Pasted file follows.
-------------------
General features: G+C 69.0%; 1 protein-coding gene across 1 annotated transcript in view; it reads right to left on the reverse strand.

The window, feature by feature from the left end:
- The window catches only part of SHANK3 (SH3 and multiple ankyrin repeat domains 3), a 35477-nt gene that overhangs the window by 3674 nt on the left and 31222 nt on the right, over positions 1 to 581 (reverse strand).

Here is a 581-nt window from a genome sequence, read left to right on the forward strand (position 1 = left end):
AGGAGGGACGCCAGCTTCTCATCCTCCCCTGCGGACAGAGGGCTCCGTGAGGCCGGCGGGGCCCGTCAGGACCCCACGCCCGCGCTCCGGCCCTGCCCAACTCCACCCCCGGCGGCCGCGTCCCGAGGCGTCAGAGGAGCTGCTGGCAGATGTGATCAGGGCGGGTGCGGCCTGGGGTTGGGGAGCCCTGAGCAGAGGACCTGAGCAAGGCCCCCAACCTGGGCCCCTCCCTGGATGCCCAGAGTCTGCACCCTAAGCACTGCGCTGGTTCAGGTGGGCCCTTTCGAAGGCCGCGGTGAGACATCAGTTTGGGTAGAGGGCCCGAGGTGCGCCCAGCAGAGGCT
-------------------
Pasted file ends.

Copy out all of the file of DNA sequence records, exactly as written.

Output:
General features: G+C 69.0%; 1 protein-coding gene across 1 annotated transcript in view; it reads right to left on the reverse strand.

The window, feature by feature from the left end:
- The window catches only part of SHANK3 (SH3 and multiple ankyrin repeat domains 3), a 35477-nt gene that overhangs the window by 3674 nt on the left and 31222 nt on the right, over positions 1 to 581 (reverse strand).

Here is a 581-nt window from a genome sequence, read left to right on the forward strand (position 1 = left end):
AGGAGGGACGCCAGCTTCTCATCCTCCCCTGCGGACAGAGGGCTCCGTGAGGCCGGCGGGGCCCGTCAGGACCCCACGCCCGCGCTCCGGCCCTGCCCAACTCCACCCCCGGCGGCCGCGTCCCGAGGCGTCAGAGGAGCTGCTGGCAGATGTGATCAGGGCGGGTGCGGCCTGGGGTTGGGGAGCCCTGAGCAGAGGACCTGAGCAAGGCCCCCAACCTGGGCCCCTCCCTGGATGCCCAGAGTCTGCACCCTAAGCACTGCGCTGGTTCAGGTGGGCCCTTTCGAAGGCCGCGGTGAGACATCAGTTTGGGTAGAGGGCCCGAGGTGCGCCCAGCAGAGGCT